Wait a minute–part of mindful eating is the philosophy that no food in itself is bad or good, and it’s OK to eat whatever you want as long as you eat mindfully. So how does the need to change habits relate to mindful eating?
Sometimes instincts need to be reinstated, especially when they have been dulled through years of poor eating habits, guilt feelings about what you eat or how much you weigh, or simply feeling overwhelmed by having to pay attention to what you eat.
Listen to your instincts. Practice paying attention to you body as soon as you begin to feel hungry. If you wait to eat until you are very hungry, you will eat anything in sight, regardless of whether it’s good for you and the baby. Postponing eating until you feel extreme hunger can actually dull your body’s cues as to what nutrients it really needs. Follow the principles of eating mindfully, and ask yourself, “What do my baby and I really need right now?”
Look for patterns in eating. Keeping a food diary for a week can be invaluable in helping you learn to listen to your instincts. Write down everything that goes into your mouth: what you ate, when you ate it, and any feelings you might have been having at the time. You might note feelings such as, “bored, tired, frustrated, irritable, sleepy, angry, lonely. . .” The purpose of this exercise is not to make you feel guilty over what you eat, but to help you identify patterns of eating.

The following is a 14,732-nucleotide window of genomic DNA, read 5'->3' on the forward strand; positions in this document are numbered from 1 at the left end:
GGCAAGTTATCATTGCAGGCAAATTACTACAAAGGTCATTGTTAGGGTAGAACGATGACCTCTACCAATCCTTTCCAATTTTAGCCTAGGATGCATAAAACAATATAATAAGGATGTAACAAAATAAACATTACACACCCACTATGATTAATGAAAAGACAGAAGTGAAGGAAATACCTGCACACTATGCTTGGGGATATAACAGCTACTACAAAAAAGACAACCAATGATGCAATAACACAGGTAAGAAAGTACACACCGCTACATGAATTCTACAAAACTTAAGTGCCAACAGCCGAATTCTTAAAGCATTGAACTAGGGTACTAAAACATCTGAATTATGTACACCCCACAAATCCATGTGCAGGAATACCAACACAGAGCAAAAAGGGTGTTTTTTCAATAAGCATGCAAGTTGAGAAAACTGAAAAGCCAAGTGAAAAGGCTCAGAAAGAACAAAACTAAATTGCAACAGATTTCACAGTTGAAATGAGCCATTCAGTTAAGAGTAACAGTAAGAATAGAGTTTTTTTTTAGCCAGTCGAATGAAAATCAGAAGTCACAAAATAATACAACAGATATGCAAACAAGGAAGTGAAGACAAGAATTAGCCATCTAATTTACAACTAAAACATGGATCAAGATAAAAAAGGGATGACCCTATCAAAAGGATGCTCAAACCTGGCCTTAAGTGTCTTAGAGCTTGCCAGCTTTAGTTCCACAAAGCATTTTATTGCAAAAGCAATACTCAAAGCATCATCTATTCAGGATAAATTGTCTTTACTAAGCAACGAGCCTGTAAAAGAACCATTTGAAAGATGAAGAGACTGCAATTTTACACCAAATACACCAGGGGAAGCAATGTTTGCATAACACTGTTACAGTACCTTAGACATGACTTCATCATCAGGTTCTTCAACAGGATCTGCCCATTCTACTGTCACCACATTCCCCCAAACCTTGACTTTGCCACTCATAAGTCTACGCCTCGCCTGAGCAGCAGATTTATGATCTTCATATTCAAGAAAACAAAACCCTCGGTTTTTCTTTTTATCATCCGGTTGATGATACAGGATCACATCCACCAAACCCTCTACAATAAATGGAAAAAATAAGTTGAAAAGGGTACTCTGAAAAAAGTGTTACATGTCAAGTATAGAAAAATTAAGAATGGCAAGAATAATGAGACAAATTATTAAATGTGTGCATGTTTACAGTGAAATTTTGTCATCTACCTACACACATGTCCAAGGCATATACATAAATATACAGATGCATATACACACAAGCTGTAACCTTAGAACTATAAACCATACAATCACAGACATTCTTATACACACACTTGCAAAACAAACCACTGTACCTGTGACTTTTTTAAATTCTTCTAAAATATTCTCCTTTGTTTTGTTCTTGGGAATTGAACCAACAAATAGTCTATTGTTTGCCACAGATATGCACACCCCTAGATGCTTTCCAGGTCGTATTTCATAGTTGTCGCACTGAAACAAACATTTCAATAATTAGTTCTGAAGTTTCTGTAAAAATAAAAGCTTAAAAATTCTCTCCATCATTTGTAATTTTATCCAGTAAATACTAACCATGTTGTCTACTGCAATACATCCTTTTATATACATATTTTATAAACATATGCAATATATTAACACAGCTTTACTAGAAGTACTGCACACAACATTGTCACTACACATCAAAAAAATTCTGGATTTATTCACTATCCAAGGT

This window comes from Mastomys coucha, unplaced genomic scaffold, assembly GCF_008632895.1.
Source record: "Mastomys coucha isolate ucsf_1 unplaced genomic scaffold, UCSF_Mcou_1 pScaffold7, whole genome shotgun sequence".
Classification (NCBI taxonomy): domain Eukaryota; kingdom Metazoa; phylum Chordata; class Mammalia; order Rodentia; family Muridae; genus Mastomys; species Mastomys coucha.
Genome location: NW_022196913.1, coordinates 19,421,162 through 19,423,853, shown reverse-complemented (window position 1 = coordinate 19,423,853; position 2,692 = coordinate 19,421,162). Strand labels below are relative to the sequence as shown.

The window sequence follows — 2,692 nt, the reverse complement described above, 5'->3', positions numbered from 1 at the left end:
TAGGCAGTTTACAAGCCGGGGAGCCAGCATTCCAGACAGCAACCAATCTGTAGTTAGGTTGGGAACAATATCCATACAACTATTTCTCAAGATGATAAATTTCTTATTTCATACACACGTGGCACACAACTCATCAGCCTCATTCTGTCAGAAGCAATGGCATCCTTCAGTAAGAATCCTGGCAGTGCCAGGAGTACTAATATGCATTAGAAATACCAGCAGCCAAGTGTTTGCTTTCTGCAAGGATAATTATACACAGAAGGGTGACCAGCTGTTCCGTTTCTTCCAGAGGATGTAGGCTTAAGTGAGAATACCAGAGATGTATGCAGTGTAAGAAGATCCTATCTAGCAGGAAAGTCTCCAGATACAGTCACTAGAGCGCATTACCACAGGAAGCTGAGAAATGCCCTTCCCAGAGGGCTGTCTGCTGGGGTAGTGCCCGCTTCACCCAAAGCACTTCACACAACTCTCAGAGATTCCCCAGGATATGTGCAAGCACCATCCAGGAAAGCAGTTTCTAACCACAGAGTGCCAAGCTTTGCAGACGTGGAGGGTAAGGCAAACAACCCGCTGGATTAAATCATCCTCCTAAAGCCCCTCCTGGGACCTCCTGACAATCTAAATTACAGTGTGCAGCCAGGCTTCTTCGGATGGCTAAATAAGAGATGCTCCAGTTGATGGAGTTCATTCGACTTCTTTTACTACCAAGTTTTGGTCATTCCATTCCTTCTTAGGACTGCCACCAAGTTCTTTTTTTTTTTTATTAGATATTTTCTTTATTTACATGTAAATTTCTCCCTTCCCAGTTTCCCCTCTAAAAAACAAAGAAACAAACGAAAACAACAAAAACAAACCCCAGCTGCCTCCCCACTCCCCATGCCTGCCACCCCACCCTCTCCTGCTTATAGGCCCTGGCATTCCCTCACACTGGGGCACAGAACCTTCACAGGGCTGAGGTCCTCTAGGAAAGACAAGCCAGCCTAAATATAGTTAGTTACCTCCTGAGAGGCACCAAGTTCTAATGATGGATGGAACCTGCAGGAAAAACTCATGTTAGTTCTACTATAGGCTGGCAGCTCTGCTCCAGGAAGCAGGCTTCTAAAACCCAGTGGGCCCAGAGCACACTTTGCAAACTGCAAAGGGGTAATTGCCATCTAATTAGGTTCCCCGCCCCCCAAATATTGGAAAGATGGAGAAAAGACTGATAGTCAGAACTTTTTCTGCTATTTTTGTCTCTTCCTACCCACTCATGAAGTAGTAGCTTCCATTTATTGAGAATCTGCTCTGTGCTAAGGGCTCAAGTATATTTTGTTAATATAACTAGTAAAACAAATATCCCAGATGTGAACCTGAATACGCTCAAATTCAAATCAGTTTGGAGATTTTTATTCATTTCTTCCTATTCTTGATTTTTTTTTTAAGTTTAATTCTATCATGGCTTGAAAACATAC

Listen to your needs. If you notice a pattern of eating junk foor when you are tired, for example, you may be denying yourself rest you need and substituting food instead. If you find a pattern of eating when stressed, you may be substituting food for healthy ways of coping with conflict. Continually ignoring your real needs during pregnancy can lead to complications such as premature birth, pre-eclampsia, and other serious problems.
Lose the scale. If you are listening to your body, paying attention to your instincts, and making sure to meet your real needs, don’t worry about the scale! As long as you are not experiencing severe nausea/vomiting accompanied with weight loss of more than five pounds, and your baby is growing normally, your body will gain just the right amount of weight for you and your baby. Some women may even lose a few pounds initially, as mindful eating helps them to trust their bodies and make better food choices.
Changing habits. Eating mindfully can be a wonderful time of healing old hurts and learning to care for your true needs. When planning changes in your eating habits, ask yourself the following questions:
- What would I change about my habits–if it wasn’t too hard?
- What has kept me from being able to make changes in the past?
- What is one “baby step” I am willing to take this week toward making one change in my habits?
If you find yourself making unhealthy food choices, instead of feeling guilty, use it as a learning experience. Consider the situation which caused you to choose the food you did. Allow yourself to indulge occasionally. Don’t focus on the indulgence, but focus instead on the 95% of the time you are making terrific, instinctive food choices!